Although the game is not very complex and there really isn’t much to do in each round, it takes a bit of time to get used to all the game components and the strategic elements of the game. World Without End is quite easy to learn but difficult to master. What will especially puzzle you at first is what your priorities should be. There is so much to do that decisions about the orientation of event cards and the play of your actions will be difficult. After playing your first game, you’ll probably get the full picture and start to do much better and appreciate its depth. 7/10
World Without End is a theme game. This element is strongly supported by the italicized text printed on the event cards, which describes a particular event from the book, and by the formidable game board that brings the world of the book to life. All the mechanics are also linked to the theme, from the sale of wool in the market, to the healing of the sick and the sudden appearance of events that influence the life of the town. If you’ve read the book, you’ll appreciate the game more, but even if you haven’t and are looking for a Eurogame game with a strong theme, this game is definitely for you. 9/10
The depth and versatility of the game ensures that you will not easily lose interest in it. Random event cards and the way personal income is determined ensures that no two games are the same. Personally, I’m more than willing to play World Without End at any time. 7/10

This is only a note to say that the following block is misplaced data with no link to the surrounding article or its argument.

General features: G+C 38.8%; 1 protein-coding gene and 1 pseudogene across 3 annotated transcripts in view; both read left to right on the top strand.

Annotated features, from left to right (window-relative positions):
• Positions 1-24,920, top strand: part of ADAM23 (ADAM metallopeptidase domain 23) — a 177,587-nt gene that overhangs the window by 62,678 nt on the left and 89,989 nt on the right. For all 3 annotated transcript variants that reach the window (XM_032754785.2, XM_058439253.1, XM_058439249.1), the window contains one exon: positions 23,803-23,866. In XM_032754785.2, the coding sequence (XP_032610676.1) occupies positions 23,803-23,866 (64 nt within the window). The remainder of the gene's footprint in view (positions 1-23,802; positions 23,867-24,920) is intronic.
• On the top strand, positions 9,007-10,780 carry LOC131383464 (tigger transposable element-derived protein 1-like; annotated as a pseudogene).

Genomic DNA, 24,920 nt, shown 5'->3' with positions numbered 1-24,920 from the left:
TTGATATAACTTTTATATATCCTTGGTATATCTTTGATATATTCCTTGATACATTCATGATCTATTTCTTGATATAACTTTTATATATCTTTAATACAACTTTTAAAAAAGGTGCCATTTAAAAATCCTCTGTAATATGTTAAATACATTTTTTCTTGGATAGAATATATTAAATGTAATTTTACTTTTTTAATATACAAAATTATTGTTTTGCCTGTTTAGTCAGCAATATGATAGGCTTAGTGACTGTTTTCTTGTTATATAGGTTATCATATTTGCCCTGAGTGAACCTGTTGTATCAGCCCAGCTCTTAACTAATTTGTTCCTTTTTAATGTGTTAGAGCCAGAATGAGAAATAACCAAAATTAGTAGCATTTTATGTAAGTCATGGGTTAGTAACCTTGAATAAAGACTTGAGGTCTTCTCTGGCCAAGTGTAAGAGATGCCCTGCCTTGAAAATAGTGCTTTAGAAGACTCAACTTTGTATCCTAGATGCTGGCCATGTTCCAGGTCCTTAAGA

It’s not funny, so you won’t laugh while you play it, nor will it provoke humorous comments among the players. But I find it fun to challenge one’s mind to overcome obstacles and manipulate game mechanics in the most ingenious way to win. However, complaining about misfortunes due to event cards can be a bit of fun, don’t you think? 7/10
- beautiful components
- challenging gameplay
- good topic
- Just as good with any number of players.
- Some may be upset about the luck factor or the way income is determined.
According to our new scoring system, the scoring categories have different weights. Components are 15% Weighted, 40% Playable, 5% Learning Curve, 5% Theme, 25% Replayability, 10% Fun. Based on this system and the previous score in each category, the game’s overall weighted score is: